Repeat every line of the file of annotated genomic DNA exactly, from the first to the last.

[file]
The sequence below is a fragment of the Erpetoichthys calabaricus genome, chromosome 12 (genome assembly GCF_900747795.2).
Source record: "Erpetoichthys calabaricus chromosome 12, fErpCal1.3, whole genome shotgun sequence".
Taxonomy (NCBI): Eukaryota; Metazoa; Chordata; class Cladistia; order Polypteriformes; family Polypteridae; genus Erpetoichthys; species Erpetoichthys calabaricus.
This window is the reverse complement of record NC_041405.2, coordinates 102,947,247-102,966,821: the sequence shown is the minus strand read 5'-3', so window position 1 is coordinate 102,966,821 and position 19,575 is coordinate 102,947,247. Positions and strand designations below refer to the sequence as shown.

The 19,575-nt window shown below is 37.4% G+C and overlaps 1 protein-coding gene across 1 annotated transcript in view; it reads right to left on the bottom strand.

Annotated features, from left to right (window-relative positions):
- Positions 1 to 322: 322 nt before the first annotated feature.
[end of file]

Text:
The sequence below is a fragment of the Erpetoichthys calabaricus genome, chromosome 12 (genome assembly GCF_900747795.2).
Source record: "Erpetoichthys calabaricus chromosome 12, fErpCal1.3, whole genome shotgun sequence".
Taxonomy (NCBI): Eukaryota; Metazoa; Chordata; class Cladistia; order Polypteriformes; family Polypteridae; genus Erpetoichthys; species Erpetoichthys calabaricus.
This window is the reverse complement of record NC_041405.2, coordinates 102,947,247-102,966,821: the sequence shown is the minus strand read 5'-3', so window position 1 is coordinate 102,966,821 and position 19,575 is coordinate 102,947,247. Positions and strand designations below refer to the sequence as shown.

The 19,575-nt window shown below is 37.4% G+C and overlaps 1 protein-coding gene across 1 annotated transcript in view; it reads right to left on the bottom strand.

Annotated features, from left to right (window-relative positions):
- Positions 1 to 322: 322 nt before the first annotated feature.